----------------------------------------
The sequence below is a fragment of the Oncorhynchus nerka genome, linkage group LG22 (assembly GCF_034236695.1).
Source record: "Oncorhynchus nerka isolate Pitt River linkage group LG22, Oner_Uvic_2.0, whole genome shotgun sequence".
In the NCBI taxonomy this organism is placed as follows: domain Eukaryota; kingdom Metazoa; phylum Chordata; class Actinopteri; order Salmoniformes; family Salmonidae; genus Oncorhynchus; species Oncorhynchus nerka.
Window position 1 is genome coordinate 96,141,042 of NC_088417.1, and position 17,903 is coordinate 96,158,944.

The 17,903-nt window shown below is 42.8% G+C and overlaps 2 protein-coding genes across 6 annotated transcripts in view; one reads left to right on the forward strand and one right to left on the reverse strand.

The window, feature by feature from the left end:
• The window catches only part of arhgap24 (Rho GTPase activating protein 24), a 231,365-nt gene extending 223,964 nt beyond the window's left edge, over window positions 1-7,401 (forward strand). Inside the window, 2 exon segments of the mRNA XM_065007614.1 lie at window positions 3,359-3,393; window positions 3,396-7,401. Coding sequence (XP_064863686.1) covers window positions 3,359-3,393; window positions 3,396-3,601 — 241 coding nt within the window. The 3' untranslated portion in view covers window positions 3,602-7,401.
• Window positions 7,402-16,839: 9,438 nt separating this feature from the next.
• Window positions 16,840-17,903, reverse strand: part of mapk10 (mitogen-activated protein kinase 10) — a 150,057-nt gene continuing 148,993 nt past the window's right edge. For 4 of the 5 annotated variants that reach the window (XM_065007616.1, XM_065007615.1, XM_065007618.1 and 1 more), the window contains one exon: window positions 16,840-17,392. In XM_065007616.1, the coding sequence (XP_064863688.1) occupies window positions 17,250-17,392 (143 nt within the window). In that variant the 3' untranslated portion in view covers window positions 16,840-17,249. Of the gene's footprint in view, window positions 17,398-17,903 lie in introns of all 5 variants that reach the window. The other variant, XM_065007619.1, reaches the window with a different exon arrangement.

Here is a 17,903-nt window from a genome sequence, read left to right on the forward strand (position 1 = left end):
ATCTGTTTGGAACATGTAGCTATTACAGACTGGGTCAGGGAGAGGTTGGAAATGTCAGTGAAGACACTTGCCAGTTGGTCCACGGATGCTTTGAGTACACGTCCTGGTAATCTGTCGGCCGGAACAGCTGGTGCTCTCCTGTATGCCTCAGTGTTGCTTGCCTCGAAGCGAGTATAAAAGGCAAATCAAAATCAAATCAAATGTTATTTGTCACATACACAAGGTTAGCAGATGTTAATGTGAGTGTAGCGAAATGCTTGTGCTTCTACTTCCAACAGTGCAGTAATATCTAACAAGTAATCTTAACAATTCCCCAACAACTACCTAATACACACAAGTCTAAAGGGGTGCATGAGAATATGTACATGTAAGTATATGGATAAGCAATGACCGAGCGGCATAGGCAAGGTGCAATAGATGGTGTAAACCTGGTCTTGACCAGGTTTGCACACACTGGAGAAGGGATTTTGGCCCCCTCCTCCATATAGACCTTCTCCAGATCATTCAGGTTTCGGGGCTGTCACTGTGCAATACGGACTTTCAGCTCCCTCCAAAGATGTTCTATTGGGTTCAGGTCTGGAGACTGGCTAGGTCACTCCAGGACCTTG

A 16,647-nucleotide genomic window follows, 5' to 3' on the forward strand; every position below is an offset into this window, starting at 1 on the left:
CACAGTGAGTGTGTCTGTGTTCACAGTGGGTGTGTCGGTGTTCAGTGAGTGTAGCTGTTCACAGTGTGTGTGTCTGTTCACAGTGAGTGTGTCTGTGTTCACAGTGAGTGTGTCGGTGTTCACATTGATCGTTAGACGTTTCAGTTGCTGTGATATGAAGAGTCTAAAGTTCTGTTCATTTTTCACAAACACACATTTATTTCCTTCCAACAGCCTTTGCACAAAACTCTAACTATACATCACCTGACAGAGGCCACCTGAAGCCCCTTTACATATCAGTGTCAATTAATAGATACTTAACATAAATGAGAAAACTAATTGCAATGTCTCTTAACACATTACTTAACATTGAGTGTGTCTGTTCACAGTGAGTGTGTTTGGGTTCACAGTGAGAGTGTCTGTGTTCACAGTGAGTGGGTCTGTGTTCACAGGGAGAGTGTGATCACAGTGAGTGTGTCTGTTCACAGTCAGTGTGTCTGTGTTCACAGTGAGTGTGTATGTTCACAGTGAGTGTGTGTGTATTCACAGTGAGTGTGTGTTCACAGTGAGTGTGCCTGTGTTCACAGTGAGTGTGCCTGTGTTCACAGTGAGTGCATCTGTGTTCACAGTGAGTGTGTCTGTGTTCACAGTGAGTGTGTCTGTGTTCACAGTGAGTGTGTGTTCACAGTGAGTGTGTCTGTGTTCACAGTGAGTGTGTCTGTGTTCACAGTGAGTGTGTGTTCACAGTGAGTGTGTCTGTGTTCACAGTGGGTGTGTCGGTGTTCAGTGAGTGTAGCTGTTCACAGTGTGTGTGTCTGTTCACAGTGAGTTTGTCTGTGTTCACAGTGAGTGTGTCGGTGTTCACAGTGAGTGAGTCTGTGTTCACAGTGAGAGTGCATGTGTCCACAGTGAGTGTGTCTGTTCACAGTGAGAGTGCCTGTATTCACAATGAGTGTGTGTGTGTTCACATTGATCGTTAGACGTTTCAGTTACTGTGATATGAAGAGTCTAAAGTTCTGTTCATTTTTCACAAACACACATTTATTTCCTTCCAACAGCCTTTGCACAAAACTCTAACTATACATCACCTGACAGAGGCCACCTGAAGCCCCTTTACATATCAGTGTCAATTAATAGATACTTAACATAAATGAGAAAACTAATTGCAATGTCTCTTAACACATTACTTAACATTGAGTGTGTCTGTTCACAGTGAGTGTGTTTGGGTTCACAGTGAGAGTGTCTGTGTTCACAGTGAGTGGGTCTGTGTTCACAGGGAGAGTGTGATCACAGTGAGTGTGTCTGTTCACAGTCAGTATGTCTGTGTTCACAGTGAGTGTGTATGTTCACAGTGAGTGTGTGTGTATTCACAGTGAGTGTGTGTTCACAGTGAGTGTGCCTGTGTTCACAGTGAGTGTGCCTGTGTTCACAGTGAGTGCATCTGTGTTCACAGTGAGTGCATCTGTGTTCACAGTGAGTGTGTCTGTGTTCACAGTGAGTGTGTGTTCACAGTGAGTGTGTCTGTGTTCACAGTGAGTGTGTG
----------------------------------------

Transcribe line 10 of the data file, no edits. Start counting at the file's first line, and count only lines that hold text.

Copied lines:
Here is a 17,903-nt window from a genome sequence, read left to right on the forward strand (position 1 = left end):